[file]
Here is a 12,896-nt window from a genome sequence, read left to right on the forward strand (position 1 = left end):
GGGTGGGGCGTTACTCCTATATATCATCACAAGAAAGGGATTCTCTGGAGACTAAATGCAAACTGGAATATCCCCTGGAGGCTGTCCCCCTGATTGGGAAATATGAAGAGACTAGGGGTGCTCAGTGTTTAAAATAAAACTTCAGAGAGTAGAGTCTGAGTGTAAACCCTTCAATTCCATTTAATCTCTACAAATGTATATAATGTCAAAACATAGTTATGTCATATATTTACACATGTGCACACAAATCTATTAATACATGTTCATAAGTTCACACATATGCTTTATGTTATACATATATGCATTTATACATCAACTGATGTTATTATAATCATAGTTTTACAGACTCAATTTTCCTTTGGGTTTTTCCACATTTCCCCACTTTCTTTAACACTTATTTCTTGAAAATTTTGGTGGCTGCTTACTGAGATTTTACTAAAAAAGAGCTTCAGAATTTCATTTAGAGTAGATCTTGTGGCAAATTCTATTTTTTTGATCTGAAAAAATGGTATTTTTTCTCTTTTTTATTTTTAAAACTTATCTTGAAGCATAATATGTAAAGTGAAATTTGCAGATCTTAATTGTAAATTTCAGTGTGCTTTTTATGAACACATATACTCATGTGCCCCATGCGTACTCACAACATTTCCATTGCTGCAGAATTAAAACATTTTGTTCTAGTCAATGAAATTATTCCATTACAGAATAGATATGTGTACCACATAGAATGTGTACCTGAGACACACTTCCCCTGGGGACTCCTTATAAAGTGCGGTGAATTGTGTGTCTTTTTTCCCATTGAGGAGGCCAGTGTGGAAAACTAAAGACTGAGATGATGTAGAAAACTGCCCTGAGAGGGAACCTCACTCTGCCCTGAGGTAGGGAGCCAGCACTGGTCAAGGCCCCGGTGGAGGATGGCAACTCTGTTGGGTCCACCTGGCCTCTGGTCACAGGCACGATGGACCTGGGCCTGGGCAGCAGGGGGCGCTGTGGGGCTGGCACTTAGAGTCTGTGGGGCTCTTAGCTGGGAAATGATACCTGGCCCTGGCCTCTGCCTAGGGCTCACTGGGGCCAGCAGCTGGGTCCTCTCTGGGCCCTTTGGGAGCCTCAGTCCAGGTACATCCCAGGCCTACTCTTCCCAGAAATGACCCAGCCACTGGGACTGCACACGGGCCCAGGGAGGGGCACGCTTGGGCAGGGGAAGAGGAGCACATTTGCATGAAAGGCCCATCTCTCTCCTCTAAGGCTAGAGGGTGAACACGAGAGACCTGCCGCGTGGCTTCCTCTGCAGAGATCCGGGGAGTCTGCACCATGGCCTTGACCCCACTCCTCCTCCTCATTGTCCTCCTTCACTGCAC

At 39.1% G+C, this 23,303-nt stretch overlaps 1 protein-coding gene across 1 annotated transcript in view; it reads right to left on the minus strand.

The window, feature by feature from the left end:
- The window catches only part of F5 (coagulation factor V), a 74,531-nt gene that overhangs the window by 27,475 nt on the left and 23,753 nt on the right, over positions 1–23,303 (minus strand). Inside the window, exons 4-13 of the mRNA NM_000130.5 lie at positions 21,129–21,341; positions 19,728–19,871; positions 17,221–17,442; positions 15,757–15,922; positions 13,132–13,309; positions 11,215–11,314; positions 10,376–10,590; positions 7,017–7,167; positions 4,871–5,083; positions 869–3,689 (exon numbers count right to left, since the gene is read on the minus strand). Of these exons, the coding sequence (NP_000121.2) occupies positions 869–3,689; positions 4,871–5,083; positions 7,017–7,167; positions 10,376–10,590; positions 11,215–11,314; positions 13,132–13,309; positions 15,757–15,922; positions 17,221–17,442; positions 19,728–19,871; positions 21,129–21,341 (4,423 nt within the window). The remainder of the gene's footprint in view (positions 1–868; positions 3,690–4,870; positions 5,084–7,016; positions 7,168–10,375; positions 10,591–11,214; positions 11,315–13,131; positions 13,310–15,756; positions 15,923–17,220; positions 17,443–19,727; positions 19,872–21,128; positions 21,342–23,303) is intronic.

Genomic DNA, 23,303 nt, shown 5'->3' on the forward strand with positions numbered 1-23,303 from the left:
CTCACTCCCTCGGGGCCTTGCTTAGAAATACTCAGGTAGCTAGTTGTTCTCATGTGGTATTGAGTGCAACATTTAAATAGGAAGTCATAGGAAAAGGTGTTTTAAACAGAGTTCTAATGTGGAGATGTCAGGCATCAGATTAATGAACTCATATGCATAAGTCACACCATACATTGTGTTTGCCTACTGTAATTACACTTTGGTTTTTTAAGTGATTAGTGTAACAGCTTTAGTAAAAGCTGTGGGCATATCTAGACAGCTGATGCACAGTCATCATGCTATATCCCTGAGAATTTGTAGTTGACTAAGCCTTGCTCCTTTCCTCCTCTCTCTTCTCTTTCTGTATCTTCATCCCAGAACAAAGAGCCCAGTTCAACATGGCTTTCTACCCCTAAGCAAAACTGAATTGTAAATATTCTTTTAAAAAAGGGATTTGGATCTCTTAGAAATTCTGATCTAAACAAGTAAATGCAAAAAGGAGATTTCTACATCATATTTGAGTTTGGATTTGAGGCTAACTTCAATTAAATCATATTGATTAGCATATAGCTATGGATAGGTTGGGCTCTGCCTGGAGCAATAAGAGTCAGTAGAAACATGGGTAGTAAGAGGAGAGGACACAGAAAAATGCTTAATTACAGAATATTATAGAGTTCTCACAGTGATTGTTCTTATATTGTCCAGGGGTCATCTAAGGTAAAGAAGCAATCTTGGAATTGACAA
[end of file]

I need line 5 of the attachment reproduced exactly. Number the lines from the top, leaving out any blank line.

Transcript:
- The window catches only part of F5 (coagulation factor V), a 74,531-nt gene that overhangs the window by 27,475 nt on the left and 23,753 nt on the right, over positions 1–23,303 (minus strand). Inside the window, exons 4-13 of the mRNA NM_000130.5 lie at positions 21,129–21,341; positions 19,728–19,871; positions 17,221–17,442; positions 15,757–15,922; positions 13,132–13,309; positions 11,215–11,314; positions 10,376–10,590; positions 7,017–7,167; positions 4,871–5,083; positions 869–3,689 (exon numbers count right to left, since the gene is read on the minus strand). Of these exons, the coding sequence (NP_000121.2) occupies positions 869–3,689; positions 4,871–5,083; positions 7,017–7,167; positions 10,376–10,590; positions 11,215–11,314; positions 13,132–13,309; positions 15,757–15,922; positions 17,221–17,442; positions 19,728–19,871; positions 21,129–21,341 (4,423 nt within the window). The remainder of the gene's footprint in view (positions 1–868; positions 3,690–4,870; positions 5,084–7,016; positions 7,168–10,375; positions 10,591–11,214; positions 11,315–13,131; positions 13,310–15,756; positions 15,923–17,220; positions 17,443–19,727; positions 19,872–21,128; positions 21,342–23,303) is intronic.